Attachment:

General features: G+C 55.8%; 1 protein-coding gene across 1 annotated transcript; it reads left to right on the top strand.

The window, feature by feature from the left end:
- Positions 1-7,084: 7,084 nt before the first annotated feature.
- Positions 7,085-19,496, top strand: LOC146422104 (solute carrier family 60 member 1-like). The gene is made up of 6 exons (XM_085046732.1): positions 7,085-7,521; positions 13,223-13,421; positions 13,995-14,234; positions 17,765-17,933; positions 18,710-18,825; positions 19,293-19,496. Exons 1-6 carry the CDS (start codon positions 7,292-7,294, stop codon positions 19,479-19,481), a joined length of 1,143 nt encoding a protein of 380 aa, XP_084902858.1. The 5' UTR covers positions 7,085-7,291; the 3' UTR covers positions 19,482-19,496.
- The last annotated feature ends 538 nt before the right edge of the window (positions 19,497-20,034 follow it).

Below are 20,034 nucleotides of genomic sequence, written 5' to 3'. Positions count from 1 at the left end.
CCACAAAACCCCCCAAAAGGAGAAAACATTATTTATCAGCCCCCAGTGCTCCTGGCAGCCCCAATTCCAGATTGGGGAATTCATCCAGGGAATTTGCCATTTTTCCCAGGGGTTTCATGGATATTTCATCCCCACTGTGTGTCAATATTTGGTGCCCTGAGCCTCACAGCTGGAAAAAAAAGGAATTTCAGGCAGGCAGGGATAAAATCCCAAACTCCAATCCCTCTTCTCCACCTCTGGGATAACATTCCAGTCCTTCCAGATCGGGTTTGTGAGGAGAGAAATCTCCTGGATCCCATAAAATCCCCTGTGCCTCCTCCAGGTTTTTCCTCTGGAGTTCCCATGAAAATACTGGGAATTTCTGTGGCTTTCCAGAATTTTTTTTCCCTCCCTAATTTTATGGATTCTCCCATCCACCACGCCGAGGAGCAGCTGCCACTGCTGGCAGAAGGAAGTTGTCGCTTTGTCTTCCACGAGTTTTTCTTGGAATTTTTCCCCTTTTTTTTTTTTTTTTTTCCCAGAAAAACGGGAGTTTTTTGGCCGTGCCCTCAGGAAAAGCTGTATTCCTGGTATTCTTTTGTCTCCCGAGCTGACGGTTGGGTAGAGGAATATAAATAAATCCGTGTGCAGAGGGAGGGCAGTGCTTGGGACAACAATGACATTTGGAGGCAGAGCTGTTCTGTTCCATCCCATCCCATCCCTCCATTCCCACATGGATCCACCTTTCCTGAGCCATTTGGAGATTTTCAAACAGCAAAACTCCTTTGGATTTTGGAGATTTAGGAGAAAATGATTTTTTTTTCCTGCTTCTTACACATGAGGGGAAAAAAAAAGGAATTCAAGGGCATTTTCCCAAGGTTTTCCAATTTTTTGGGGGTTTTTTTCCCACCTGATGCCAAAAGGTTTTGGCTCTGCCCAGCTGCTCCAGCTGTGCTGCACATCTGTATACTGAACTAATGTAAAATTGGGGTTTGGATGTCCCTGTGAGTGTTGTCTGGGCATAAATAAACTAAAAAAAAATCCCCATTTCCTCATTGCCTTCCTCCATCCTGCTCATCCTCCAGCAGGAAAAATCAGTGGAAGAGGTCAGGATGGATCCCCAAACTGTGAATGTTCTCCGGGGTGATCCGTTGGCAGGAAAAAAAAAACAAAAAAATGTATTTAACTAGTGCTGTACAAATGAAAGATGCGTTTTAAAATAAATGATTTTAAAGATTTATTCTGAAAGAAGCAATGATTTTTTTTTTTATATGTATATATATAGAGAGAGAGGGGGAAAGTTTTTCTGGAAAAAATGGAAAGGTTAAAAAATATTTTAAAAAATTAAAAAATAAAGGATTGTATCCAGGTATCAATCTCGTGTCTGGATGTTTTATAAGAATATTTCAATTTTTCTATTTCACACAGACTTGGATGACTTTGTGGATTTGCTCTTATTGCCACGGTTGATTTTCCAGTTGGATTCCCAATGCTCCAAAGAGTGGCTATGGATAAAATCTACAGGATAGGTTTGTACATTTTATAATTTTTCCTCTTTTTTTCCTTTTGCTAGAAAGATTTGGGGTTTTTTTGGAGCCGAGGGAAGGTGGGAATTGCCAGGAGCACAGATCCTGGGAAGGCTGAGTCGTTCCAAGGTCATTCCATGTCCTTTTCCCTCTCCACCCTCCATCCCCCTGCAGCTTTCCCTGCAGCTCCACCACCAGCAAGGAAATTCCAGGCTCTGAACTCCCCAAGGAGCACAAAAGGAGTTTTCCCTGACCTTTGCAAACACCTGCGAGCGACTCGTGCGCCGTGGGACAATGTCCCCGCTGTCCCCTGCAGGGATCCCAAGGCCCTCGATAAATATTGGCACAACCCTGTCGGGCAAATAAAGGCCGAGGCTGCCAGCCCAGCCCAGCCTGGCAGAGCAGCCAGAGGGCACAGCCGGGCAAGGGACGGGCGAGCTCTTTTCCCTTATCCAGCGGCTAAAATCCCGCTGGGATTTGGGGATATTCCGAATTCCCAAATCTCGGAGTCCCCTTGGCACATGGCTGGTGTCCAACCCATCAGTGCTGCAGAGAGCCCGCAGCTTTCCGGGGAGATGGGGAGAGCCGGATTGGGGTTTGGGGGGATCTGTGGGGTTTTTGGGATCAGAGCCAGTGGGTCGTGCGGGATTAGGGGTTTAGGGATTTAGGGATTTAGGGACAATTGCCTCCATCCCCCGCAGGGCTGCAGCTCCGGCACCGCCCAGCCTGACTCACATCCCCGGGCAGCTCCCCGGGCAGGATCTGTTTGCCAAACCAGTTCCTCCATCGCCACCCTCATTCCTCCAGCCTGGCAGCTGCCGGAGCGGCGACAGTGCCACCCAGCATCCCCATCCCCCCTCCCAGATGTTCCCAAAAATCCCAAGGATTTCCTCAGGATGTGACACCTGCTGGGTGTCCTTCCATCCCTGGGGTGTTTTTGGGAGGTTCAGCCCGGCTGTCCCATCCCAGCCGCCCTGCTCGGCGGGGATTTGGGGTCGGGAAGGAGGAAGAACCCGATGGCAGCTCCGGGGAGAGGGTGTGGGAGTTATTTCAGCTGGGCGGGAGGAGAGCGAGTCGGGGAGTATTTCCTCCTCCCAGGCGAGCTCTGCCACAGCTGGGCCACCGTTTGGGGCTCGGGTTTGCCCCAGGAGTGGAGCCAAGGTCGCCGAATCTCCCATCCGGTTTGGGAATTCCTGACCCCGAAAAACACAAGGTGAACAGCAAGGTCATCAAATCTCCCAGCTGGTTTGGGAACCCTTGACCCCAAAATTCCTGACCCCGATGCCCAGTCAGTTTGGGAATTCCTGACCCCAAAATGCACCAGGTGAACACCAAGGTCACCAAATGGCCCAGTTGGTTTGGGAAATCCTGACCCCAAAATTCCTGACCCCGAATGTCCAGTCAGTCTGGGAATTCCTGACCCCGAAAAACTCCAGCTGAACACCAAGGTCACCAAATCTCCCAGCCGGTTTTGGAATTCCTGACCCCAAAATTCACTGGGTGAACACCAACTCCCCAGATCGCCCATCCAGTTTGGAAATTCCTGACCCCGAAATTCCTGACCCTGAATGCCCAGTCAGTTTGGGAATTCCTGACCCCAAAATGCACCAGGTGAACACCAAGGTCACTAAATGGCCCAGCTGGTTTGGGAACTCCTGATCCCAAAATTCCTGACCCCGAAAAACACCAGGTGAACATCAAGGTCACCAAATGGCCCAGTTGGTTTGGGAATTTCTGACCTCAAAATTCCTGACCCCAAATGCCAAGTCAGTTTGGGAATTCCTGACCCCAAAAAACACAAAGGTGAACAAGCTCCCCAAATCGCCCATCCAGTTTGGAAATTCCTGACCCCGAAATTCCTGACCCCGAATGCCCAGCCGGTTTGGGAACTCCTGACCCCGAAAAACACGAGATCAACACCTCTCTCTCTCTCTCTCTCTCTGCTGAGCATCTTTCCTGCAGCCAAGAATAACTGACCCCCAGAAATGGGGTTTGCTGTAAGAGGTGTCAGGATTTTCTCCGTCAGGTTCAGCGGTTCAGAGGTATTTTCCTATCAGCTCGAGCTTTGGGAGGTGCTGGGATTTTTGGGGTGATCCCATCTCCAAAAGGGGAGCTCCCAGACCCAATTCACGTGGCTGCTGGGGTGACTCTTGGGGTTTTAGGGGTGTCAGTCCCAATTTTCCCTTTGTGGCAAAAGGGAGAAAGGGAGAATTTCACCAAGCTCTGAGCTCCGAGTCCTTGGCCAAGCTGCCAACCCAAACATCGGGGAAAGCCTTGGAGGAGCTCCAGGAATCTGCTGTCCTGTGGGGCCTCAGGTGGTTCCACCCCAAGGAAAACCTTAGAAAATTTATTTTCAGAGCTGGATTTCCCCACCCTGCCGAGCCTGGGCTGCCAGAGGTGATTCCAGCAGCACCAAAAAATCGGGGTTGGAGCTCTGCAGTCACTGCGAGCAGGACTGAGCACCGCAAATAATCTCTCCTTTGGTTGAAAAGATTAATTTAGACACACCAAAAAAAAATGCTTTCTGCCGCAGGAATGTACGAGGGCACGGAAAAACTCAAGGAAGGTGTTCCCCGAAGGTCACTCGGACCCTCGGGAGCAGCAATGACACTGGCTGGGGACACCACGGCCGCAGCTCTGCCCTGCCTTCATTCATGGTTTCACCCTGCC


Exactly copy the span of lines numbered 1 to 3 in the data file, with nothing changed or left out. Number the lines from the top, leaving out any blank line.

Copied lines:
General features: G+C 55.8%; 1 protein-coding gene across 1 annotated transcript; it reads left to right on the top strand.

The window, feature by feature from the left end:
- Positions 1-7,084: 7,084 nt before the first annotated feature.